bename

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English[edit]

Etymology[edit]

From Middle English benamnen, benemnen, from Old English benemnan (to name, stipulate, settle, declare, asseverate), corresponding to be- +‎ name. Compare German benennen (to name, designate), Swedish benämna (to name, call), Dutch benoemen (to appoint, nominate).

Verb[edit]

bename (third-person singular simple present benames, present participle benaming, simple past benamed, past participle benamed or benempt)

  1. (obsolete, transitive) To swear on oath; to solemnly declare; promise; give.
  2. (transitive) To name; give a name (to); mention by name; nominate; denominate; call.
    • "... the only British commander who, in the general estimation, could benamed as his rival in military fame; … — "The Annual Register" (edited by Edmund Burke), 1815
    • Unfortunately, the planet has been quite too much benamed, — benamed, indeed, out of all recognition. — Percival Lowell, "Mars", 1896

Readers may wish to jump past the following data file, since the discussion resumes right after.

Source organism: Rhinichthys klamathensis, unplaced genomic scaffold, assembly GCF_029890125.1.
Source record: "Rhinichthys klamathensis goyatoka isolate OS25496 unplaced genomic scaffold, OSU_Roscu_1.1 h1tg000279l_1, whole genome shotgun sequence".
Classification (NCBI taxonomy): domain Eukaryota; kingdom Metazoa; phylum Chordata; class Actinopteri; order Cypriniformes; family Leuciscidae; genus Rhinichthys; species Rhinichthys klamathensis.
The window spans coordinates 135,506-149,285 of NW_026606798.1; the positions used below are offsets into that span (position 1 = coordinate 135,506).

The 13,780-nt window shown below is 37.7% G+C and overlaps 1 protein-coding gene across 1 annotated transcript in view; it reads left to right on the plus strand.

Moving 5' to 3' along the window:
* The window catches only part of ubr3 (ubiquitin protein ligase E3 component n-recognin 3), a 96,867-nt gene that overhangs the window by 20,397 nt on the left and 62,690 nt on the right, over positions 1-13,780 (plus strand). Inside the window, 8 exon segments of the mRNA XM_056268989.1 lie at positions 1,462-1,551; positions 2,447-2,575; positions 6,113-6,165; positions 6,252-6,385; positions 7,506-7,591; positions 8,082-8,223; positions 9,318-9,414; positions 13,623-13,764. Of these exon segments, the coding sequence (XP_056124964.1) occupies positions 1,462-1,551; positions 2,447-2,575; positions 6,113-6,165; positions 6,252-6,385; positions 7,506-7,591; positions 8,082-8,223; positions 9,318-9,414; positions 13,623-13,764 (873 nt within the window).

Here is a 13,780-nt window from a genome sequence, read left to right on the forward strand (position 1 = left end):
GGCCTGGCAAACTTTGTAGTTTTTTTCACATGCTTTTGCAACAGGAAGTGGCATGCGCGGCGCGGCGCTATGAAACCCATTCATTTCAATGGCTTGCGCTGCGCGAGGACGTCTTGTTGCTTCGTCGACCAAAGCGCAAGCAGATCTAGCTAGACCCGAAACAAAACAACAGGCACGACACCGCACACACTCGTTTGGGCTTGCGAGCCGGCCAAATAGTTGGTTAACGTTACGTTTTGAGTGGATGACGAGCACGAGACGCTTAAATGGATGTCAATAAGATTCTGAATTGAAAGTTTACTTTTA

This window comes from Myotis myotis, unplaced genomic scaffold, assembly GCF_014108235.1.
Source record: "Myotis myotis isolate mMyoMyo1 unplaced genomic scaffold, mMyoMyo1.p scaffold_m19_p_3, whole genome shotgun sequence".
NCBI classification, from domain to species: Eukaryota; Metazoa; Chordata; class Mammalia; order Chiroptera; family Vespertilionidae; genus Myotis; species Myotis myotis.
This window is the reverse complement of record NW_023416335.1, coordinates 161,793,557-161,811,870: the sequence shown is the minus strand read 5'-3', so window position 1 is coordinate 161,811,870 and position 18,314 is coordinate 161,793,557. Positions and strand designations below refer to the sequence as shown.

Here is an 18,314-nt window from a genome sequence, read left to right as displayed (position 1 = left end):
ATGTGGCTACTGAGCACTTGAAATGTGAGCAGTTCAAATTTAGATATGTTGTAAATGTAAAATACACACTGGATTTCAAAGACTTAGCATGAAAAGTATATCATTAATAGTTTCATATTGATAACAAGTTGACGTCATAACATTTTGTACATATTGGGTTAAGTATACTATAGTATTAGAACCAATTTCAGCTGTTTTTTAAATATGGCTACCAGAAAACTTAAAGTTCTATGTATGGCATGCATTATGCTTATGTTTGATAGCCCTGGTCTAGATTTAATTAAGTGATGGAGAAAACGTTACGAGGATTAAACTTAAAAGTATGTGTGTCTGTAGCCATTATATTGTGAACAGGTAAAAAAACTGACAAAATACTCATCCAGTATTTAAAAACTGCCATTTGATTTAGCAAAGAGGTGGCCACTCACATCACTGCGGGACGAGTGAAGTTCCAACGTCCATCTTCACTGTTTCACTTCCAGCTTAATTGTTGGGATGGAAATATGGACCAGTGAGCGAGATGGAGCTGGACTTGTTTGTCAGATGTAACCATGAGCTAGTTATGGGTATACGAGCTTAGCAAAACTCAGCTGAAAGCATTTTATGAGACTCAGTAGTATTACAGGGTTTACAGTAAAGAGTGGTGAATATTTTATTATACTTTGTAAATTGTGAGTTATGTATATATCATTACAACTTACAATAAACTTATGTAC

• As though the benamed things carried the longings of humans; — Mervyn Sprung, "After Truth: Explorations in Life Sense", SUNY Press, p71 1994
    • In other words, … that 'names' do not 'form' benamed objects but are mere signifiers … — Roy Ascott, "Engineering Nature: Art & Consciousness in the Post-Biological Era", Intellect Books, 2006
  3. (transitive) To name; call; style; describe as.

Translations[edit]

Anagrams[edit]


Dutch[edit]

Verb[edit]

bename

  1. singular past subjunctive of benemen